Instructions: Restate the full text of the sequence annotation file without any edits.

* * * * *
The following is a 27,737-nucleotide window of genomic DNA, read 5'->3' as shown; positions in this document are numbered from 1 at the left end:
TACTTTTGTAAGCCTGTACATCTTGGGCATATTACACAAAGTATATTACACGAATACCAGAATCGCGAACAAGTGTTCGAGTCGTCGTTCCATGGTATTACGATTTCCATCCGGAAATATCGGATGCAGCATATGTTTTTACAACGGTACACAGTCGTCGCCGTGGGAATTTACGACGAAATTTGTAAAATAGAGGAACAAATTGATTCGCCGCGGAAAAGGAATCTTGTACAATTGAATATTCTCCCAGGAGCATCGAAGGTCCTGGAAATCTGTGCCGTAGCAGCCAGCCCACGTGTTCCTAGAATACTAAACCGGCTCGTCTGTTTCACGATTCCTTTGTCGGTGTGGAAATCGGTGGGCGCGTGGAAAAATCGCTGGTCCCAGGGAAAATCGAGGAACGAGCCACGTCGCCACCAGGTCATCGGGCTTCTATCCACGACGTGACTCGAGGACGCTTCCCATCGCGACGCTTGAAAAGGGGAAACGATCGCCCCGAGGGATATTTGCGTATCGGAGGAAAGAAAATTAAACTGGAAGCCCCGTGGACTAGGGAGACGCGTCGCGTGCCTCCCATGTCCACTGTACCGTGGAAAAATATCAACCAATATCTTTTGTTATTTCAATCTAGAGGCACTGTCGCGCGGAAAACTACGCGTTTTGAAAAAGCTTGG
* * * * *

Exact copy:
The following is a 27,737-nucleotide window of genomic DNA, read 5'->3' as shown; positions in this document are numbered from 1 at the left end:
TACTTTTGTAAGCCTGTACATCTTGGGCATATTACACAAAGTATATTACACGAATACCAGAATCGCGAACAAGTGTTCGAGTCGTCGTTCCATGGTATTACGATTTCCATCCGGAAATATCGGATGCAGCATATGTTTTTACAACGGTACACAGTCGTCGCCGTGGGAATTTACGACGAAATTTGTAAAATAGAGGAACAAATTGATTCGCCGCGGAAAAGGAATCTTGTACAATTGAATATTCTCCCAGGAGCATCGAAGGTCCTGGAAATCTGTGCCGTAGCAGCCAGCCCACGTGTTCCTAGAATACTAAACCGGCTCGTCTGTTTCACGATTCCTTTGTCGGTGTGGAAATCGGTGGGCGCGTGGAAAAATCGCTGGTCCCAGGGAAAATCGAGGAACGAGCCACGTCGCCACCAGGTCATCGGGCTTCTATCCACGACGTGACTCGAGGACGCTTCCCATCGCGACGCTTGAAAAGGGGAAACGATCGCCCCGAGGGATATTTGCGTATCGGAGGAAAGAAAATTAAACTGGAAGCCCCGTGGACTAGGGAGACGCGTCGCGTGCCTCCCATGTCCACTGTACCGTGGAAAAATATCAACCAATATCTTTTGTTATTTCAATCTAGAGGCACTGTCGCGCGGAAAACTACGCGTTTTGAAAAAGCTTGG